Which was why his stress levels soared exponentially upwards when John suddenly swerved from the path. "What the hell are you doing?" he yelled, or tried to yell, but he was almost completely out of breath, and there was more of a panicky squeak in his voice than he cared for.
"The Jumper!" yelled back John, ever more in shape than Rodney, and ever the pilot. Correction. Ever the suicidal pilot.
Rodney would have gone after him anyway. He really would have. Even as his mouth opened to tell John exactly what he thought of him. But before he had time to take two steps along his new trajectory, the ground beneath John boiled upwards, throwing him into the air with the accompaniment of a deafening thunderclap. His limp body thudded to the ground, and lay still…
The vividness of the unbidden memory kept Rodney's eyes pressed shut and squeezed both hands into fists, while more adrenaline thudded through his system, setting his heart racing. The same cycle. His body wanted him to fold into sleep, but every time he did, his mind forced him into adrenaline-fuelled wakefulness. Something about that worried him, but he couldn't really put a finger on it. And he couldn't cope with any more problems right now.
For a brief moment he allowed himself to fantasise that when he opened his eyes he would be back safely in the familiar surroundings of Atlantis, having fallen asleep at his workstation again. Preferably with Zelenka bringing him a steaming mug of coffee.
Hopefully, he cracked open one eye, but the same visage greeted him, the Jumper interior, which remained both Zelenka- and coffee-less. "Dammit," he muttered wearily to no one in particular, which was just as well, as no one answered him. His voice, even muted, sounded unnaturally loud. And even with the adrenaline, the thought of moving felt like an unbearable effort. He let his eyelids fall shut again. After all, he had plenty of time…
"Colonel!" he shouted, shaking the man's shoulder desperately. Too late, he remembered you weren't supposed to do that if there was any possibility of a neck or back injury – and there definitely was that possibility. But he didn't have time…
"Sheppard! Wake up!" he snapped, fear lending a sharp edge to his voice. He wanted John to snap back at him, but he just continued to lie there, pale and still and smeared with earth.
He couldn't see Teyla and Ronon at all.
Rodney wasted more precious seconds weighing up his options. The path to the Gate had so far proved less perilous than the rest of the planet's surface during their hasty evacuation, but it was much further than he could manage if he would be dragging an unconscious Sheppard with him. In contrast, the Jumper was much closer, but a potentially far more dangerous option, considering the buried mines that almost certainly lay in their way. Hence why the team had been running for the Gate, and not the Jumper.
He made a decision. Hoiking his arms under John's, back injury or no back injury, he began to drag him backwards as fast as he could go, stumbling on the uneven footing.
His radio suddenly crackled to life in his ear. "Colonel Sheppard, Dr McKay, please respond!" Teyla had apparently noticed at last that they were no longer behind her.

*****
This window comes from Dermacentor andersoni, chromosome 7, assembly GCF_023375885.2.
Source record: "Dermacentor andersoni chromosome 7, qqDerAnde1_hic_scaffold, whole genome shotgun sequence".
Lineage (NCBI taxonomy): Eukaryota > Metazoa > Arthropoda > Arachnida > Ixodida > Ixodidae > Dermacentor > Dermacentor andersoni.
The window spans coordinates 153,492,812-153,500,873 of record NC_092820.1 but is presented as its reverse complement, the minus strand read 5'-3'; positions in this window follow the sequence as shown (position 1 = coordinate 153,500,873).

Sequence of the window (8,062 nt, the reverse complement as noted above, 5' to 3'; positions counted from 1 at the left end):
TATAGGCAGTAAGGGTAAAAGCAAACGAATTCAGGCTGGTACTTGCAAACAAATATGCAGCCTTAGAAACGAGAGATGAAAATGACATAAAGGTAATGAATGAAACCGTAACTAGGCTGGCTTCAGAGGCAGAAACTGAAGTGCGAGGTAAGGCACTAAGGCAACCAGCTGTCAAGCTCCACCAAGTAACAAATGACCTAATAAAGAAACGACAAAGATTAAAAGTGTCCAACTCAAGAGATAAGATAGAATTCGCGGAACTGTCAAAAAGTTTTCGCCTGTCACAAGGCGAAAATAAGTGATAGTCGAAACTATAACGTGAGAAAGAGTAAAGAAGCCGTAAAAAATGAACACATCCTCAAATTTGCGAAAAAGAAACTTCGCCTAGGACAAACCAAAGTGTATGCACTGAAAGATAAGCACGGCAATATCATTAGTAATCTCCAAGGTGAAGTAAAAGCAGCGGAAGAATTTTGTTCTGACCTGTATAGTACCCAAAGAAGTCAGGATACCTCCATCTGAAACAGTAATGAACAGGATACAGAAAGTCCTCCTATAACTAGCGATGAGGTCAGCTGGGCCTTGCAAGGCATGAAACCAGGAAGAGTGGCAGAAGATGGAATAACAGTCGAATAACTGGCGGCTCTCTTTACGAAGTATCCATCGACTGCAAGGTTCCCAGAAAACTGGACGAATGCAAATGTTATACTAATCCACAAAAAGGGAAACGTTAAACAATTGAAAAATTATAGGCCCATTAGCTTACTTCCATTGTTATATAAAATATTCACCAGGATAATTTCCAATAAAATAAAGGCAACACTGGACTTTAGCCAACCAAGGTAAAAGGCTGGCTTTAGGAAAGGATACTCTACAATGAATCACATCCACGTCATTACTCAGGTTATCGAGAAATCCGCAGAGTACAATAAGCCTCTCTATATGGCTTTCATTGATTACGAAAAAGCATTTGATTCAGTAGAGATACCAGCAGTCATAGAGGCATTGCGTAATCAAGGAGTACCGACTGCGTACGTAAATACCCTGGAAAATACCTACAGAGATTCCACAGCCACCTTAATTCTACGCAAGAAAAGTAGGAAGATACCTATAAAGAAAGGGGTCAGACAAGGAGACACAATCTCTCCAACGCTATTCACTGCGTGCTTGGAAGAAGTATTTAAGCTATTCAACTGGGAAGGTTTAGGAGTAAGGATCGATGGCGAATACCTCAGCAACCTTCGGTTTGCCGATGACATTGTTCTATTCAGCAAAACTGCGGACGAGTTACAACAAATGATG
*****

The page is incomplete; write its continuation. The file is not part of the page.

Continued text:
Rodney used more precious seconds to half release John and click the button on his radio. "Get… to the Gate!" he wheezed, the effort of talking on minimal air harder than he had expected. "Sheppard's hurt. We'll… catch you up… in Jumper."
"Hurry up!" That was Ronon. Rodney didn't bother answering. What did they think he was doing?
He didn't have enough breath to waste on words, but inside his head he was keeping up a litany of curses, at himself for still being, despite his best intentions, so much more unfit than the others, at John for being so idiotic and allowing himself to be injured, and most of all at the long-vanished civilisation who had decided that turning their entire planet into a minefield as their last act was a good idea. Yes, if the Wraith had come here it would have been a great lesson for them, but what about innocent explorers? Could they not have posted a warning near the Gate, for heaven's sake? A massive chain reaction set to go off as soon as anyone reached the ruins of their city – oh yes, that was a brilliant idea. Probably courtesy of the same calibre of sublime forethought and cleverness that distinguished the IOA.
The panicked thoughts tearing through his brain kept pace with his unbearably slow, lumbering movements, and with the hungry breaths he sucked in as his muscles screamed out for more oxygen.
At long, long last, the familiar rounded shape of the Jumper's hull swam into his vision when he snatched another glance behind him to check on his direction. At least they hadn't cloaked it, detecting no life signs in his initial scan of the planet's surface. He decided to take whatever small mercies he could get, and to be thankful for them.
"It'd be… nice… if you decided… to wake up… now," he gasped to John's dead-weight form. "You know, since… you keep telling me… how much better… a pilot… you are… than me…" No response.
He dropped John for a few seconds to open the Jumper hatch. Bending down again towards the Colonel, he felt the scanner slide out of his jacket and grabbed for it one-handed, too late. More seconds. It landed on the short grass screen-up, and he glanced at it automatically. His eyes widened.
"Rodney?" demanded his earpiece, in Teyla's voice, but he ignored it. Of far more concern was the power spike building up all around him. This was not good…
Using a burst of strength he hadn't realised he still possessed, he tightened his grip on John, dragging him bodily inside the Jumper and dumping him unceremoniously onto the floor. And then he ran back outside, for the scanner. He couldn't help it. Preserve Ancient tech had become a mantra engraved so deeply into his consciousness that he was unable to ignore it.
He almost made it. In fact, he had it in his hand, and one foot on the Jumper ramp, when all hell broke loose around him…